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mpic++ -- Open MPI C++ wrapper compiler
- This option comes in several different variants (see below).
None of the variants invokes the underlying compiler; they all provide
information on how the underlying compiler would have been invoked had
--showme not been used. The basic --showme option outputs the command line
that would be executed to compile the program. NOTE: If a non-filename argument
is passed on the command line, the -showme option will not display any additional
flags. For example, both "mpic++ --showme" and "mpic++ --showme my_source.c"
will show all the wrapper-supplied flags. But "mpic++ --showme -v" will only
show the underlying compiler name and "-v".
- Output the compiler
flags that would have been supplied to the C++ compiler.
the linker flags that would have been supplied to the C++ compiler.
- Outputs the underlying C++ compiler command (which may be one or more tokens).
- Outputs a space-delimited (but otherwise undecorated) list
of directories that the wrapper compiler would have provided to the underlying
C++ compiler to indicate where relevant header files are located.
- Outputs a space-delimited (but otherwise undecorated) list of directories
that the wrapper compiler would have provided to the underlying linker
to indicate where relevant libraries are located.
- Outputs a
space-delimited (but otherwise undecorated) list of library names that the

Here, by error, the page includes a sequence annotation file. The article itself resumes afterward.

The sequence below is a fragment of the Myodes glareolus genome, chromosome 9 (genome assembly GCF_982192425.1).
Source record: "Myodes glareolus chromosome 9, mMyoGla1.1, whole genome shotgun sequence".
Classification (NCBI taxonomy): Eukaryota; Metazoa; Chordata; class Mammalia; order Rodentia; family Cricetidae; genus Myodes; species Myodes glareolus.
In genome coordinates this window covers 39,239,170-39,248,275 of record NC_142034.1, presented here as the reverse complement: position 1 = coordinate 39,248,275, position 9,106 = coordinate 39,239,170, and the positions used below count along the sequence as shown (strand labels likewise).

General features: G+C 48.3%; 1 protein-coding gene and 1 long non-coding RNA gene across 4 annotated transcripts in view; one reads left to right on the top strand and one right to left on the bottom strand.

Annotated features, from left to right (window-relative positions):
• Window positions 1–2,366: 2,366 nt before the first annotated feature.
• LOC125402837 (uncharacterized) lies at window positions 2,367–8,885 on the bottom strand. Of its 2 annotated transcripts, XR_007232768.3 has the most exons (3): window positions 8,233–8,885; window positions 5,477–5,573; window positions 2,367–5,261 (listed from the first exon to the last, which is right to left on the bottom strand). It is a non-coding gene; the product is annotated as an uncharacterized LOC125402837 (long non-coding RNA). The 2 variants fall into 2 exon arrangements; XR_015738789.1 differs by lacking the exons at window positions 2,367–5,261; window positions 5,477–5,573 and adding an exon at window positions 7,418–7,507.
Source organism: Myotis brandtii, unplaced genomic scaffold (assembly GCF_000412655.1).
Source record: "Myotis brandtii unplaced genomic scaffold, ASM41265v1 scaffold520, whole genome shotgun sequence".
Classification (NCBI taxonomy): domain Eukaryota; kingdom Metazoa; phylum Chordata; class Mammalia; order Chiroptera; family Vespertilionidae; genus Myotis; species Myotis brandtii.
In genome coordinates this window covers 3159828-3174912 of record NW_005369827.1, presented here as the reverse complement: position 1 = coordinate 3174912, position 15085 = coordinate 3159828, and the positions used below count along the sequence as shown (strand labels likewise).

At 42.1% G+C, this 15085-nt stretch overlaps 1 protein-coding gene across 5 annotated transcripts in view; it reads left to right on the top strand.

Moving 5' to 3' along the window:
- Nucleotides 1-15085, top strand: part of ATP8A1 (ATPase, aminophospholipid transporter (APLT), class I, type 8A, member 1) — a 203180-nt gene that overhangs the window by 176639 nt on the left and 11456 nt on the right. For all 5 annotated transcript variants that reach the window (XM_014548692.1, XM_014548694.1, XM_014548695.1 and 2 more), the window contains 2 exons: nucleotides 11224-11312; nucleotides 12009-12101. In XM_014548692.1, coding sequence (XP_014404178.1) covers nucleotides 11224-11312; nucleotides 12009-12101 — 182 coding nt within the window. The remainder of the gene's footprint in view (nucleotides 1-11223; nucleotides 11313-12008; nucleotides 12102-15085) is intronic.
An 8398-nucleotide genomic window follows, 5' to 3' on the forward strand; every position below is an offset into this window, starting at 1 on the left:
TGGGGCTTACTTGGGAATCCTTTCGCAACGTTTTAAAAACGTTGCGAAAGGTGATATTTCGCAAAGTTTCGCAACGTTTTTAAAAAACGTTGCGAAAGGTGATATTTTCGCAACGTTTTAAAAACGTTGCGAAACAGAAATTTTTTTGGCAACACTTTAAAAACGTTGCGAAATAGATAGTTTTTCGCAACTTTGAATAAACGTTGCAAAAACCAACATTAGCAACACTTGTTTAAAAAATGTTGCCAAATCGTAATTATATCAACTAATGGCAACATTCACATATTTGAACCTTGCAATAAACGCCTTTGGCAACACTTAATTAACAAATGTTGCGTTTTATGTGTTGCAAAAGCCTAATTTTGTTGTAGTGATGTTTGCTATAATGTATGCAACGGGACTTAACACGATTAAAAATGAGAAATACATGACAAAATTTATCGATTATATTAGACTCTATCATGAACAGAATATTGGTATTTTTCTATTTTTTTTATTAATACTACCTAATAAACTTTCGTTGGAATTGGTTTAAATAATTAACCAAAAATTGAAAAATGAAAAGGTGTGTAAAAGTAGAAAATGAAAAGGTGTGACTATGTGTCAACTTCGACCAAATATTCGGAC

wrapper compiler would have used to link an application. For example: "mpi
open-rte open-pal util".
- Outputs the version number of Open
See the man page for your underlying C++ compiler for other options
that can be passed through mpic++.
Conceptually, the role of
these commands is quite simple: transparently add relevant compiler and
linker flags to the user’s command line that are necessary to compile /
link Open MPI programs, and then invoke the underlying compiler to actually
perform the command.
As such, these commands are frequently referred to
as "wrapper" compilers because they do not actually compile or link applications
themselves; they only add in command line flags and invoke the back-end
Open MPI is comprised of three software layers: OPAL
(Open Portable Access Layer), ORTE (Open Run-Time Environment), and OMPI
(Open MPI). There are wrapper compilers for each layer; each layer’s wrapper
only links in the libraries relevant for that layer. Specifically, each
layer provides the following wrapper compilers:
- opalcc and opalc++
- ortecc and ortec++
- mpicc, mpic++, mpicxx, mpiCC (only on systems
with case-senstive file systems), mpif77, and mpif90. Note that mpic++,
mpicxx, and mpiCC all invoke the same underlying C++ compiler with the
same options. All are provided as compatibility with other MPI implementations.
The Fortran wrapper compilers for MPI (mpif77 and mpif90) will be inoperative
and will return an error on use if Fortran 77 / Fortran 90 support was
not built into the MPI layer.
mpic++ is a convenience wrappers
for the underlying C++ compiler. Translation of an Open MPI program requires
the linkage of the Open MPI-specific libraries which may not reside in one